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SUPER CAULDRON is available from Titus Software 071-700 2119

T Super Cauldron his is what we want to see, a heroine with sensible clothes and a plucky disposition. Evil forces have enslaved the kingdom of Cauldron and spread desolation on its people. Only Zmira, a plucky little witch with the combined powers of all the witches, can save them. It sounds like just another platformer, but this is no walk in the park. This is serious stuff.

Zmira has three lives to spare, four worlds to get through and meets an awful lot of enemies along the way. The creatures who live in the forest are all baddies now thanks to the Evil Sorcerer. There is help in the form of a spell book, with one spell in it when the game begins and broomsticks which can be picked up for a short time. Once Zmira moves around, dodging the rats, bats, vultures, snakes and very butch-looking men, she can collect other spells to help her defeat the sorcerer.

Some enchanted heaving
The adventure starts in the Enchanted Forest and it is up to you to help Zmira find the key and fight one of the sorcerer’s goblins. You then get the Magic Book which will allow you to pass to the next level. This is not easy. The enemies regenerate as soon as you walk away, and your broomstick only works in short bursts. Along with the blood-crazed animals there are pumpkins who try to squash you and there are traps hidden along the way. When you kill something, it may be changed into a toad which will increase the power of your current spell.

There are 12 spells to collect, and you will need all of them to complete the game. At the start all you have is the stone spell. The spells can be split into two types: the weapons and the ‘really useful things’. The first category includes fireballs, lightning and bombs, while the second contains all the weird stuff. There are magic staircases and bridges, teleportation, a circular saw and my favourite – multiplication. Stop raising those eyebrows, here you can split Zmira into four little clones. They run off killing the enemies surrounding you as they go. Another ‘useful’ is the metal melter which, strangely enough, melts metal doors.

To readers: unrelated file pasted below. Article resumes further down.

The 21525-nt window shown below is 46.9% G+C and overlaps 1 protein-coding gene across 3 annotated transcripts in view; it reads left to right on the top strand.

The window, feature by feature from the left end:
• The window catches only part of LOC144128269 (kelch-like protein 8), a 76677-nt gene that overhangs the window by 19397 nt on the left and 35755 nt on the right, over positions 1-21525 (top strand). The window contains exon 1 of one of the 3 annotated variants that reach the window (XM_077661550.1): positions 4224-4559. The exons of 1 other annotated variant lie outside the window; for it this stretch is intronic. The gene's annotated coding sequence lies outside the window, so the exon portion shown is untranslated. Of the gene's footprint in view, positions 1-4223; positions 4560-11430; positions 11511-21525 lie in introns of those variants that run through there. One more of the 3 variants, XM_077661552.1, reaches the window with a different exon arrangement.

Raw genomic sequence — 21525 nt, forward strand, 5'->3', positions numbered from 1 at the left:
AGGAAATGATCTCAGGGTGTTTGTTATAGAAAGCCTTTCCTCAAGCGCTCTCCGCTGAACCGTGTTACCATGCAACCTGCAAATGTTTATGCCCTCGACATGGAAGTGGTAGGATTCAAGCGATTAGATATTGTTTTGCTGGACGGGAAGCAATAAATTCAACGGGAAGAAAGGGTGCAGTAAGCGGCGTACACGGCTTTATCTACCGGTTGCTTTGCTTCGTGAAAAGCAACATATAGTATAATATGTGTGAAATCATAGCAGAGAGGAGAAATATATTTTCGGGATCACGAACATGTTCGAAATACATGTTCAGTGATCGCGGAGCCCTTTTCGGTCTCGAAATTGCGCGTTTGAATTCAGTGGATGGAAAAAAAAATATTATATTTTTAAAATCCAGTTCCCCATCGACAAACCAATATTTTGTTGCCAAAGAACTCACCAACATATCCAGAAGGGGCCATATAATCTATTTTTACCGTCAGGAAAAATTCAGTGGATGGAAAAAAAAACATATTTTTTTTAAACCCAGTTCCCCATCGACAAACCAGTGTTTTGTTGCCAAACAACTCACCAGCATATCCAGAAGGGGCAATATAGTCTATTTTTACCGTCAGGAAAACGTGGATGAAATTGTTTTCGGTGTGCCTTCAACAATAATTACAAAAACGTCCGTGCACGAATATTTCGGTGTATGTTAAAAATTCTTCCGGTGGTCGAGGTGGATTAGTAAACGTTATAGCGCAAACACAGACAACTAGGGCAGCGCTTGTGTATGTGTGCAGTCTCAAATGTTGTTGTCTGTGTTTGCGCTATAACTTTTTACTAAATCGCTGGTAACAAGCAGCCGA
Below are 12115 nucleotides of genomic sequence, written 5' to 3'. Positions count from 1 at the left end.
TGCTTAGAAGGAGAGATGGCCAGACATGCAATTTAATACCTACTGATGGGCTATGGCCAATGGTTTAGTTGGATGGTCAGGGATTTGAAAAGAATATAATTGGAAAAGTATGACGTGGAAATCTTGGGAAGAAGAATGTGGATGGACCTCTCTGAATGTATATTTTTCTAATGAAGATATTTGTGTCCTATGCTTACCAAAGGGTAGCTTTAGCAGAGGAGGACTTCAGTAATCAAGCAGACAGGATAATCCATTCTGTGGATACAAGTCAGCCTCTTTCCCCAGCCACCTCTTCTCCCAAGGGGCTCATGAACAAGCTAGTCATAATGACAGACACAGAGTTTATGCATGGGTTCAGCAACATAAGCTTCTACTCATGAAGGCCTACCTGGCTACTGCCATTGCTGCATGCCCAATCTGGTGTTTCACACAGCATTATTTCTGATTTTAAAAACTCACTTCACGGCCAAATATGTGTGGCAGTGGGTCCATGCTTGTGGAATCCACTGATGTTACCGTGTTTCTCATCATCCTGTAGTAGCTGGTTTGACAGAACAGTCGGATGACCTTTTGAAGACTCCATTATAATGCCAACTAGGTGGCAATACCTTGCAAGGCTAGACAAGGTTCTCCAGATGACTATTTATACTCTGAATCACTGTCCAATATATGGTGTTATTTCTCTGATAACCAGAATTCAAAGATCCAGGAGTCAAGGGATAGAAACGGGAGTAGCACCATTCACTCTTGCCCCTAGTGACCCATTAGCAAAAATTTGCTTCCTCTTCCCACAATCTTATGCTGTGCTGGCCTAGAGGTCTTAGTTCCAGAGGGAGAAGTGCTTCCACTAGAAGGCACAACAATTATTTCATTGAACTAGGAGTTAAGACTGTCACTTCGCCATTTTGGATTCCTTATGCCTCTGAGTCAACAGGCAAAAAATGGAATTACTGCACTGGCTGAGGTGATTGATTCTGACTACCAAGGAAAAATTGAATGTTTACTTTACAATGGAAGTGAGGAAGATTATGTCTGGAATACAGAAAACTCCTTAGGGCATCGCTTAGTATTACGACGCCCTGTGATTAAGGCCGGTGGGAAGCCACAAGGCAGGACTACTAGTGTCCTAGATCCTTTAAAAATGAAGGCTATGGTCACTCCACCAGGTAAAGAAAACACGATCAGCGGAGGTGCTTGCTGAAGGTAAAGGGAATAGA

We are surrounded Captain
This is probably one of the hardest games I have ever played. At least most adventure games give you a chance to think. This one fires cute little animals at you like bullets with your name on them. You cannot afford to stop and scratch your head for a moment, because some vulture or bat will try to rob you of your precious energy.

Super Cauldron is difficult – much harder than, say, Arabian Nights. And each play seems to be over too soon, but you have to launch back into the fray, refusing to let a simple puzzle/adventure/shoot-em-up get the better of you. If you are a mean match with a joystick then you will probably find this challenge holds your interest in the game for longer than normal, but if you have still got your ‘L’ plates on, I would steer clear of it. Now, does anyone know how to pronounce Zmira?